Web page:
In the meantime we (sane safety-minded consumers, that is) can only avoid purchasing anything labeled “organic” and keep reminding you distracted organic snakeoil salesmen that fecal bacteria keep turning up on organic food.
    Turds and food are getting mixed together somewhere along the line and not cleaned & sanitized before foisting overpriced organic fashion food on consumers — doesn’t take a rocket scientist to figure that much out. Grubby damned obsolete way to farm, this “organic” fad. Little more than a lame excuse for sloth and abundant filth…and an overpriced rip-off of consumers to boot.

  • Steve

    1.– WHAT a Surprise (NOT) that the inspectors didn’t find any contaminated seed in Egypt — must be that after the Europe-wide recalls a few months ago that the >>2009<< seed lot is all cleared out or well buried by now…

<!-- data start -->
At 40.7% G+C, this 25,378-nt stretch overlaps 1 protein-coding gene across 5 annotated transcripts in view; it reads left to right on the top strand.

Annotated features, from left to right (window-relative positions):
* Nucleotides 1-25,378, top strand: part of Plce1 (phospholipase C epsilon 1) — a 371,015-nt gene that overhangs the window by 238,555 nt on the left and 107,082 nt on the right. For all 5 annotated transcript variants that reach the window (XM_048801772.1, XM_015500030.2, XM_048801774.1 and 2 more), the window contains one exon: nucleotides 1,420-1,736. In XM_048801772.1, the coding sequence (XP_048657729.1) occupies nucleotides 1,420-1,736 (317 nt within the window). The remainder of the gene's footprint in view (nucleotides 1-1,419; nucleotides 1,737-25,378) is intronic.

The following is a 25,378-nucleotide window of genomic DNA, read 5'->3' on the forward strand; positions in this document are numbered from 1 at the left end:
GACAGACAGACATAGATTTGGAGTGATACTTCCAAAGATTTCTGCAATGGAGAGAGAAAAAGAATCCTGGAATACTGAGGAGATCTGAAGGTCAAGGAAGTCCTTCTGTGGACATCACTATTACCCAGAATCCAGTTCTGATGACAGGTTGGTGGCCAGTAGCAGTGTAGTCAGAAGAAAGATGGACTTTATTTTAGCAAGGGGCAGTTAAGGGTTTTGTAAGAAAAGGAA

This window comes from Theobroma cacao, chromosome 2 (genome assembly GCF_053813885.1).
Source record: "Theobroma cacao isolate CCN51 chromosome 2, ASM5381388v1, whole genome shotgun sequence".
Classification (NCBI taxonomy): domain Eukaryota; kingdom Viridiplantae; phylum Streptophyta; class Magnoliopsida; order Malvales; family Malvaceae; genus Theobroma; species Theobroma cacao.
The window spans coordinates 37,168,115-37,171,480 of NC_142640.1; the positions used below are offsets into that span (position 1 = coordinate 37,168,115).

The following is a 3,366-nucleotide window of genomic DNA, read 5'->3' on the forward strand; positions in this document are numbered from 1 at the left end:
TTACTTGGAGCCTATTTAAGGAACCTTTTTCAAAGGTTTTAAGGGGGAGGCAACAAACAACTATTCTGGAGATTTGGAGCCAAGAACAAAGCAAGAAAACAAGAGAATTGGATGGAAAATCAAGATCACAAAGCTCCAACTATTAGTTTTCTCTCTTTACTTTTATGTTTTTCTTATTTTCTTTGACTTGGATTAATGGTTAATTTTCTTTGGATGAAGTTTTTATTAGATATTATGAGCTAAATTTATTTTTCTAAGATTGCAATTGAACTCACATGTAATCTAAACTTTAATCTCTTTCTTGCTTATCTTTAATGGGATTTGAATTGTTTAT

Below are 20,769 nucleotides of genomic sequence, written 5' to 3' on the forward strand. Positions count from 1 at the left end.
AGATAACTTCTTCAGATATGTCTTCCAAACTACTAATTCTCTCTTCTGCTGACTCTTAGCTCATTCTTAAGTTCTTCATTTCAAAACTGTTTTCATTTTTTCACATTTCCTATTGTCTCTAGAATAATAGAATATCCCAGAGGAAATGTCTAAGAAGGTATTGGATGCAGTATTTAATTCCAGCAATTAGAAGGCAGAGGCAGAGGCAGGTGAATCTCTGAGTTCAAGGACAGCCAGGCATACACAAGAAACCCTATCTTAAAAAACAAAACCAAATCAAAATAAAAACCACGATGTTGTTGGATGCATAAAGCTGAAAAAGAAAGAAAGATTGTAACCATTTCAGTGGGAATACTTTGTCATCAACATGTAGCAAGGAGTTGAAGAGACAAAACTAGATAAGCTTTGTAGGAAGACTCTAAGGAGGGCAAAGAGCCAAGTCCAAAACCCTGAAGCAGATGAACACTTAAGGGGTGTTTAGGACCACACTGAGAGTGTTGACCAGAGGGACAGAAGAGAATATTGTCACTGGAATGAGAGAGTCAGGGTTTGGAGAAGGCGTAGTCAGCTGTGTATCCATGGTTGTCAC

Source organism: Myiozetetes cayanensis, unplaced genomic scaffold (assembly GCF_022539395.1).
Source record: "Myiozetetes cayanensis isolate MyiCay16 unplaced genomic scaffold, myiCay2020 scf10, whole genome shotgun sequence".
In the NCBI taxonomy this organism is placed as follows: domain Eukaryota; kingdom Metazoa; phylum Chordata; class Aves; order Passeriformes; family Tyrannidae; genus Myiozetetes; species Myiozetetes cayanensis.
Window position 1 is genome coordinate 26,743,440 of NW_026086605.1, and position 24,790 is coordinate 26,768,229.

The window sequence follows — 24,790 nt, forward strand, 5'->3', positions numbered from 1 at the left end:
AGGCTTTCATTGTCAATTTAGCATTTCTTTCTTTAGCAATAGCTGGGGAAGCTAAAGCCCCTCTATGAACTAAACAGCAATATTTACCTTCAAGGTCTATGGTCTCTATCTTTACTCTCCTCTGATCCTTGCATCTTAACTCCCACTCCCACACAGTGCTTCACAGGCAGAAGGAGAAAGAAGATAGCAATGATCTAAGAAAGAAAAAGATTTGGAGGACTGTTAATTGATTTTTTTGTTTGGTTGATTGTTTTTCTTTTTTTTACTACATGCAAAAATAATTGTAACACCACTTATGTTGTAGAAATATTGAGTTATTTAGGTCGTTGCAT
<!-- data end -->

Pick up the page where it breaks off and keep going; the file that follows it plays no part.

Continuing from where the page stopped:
2. — And WHAT a Surprise (NOT) that the Moc Dudd finger-pointing at Organic NEVER stops– even when the Facts of the case are that German officials have exonerated the sprout producer and implicated contaminated seed. Oh well, neither snow, nor sleet nor hurricane winds can keep this industrial-food mentality-impaired knee-jerk reactor from making his appointed rounds.
    Sad, actually.

  • Doc Mudd

    “Facts of the case”…
    …are 50 dead, 100 kidney transplants, 800 HUS, 4000 sickened from eating organic sprouts produced and marketed locally by a small German organic farmer. History-making…until the next mass poisoning, possibly in the US…unless it can somehow be prevented…which organic zealots fiercely resist, apparently.
    Sad, actually.—is-the-united-states-willing-to-pay-to-to-prevent-it-from-happening/

  • Doc Mudd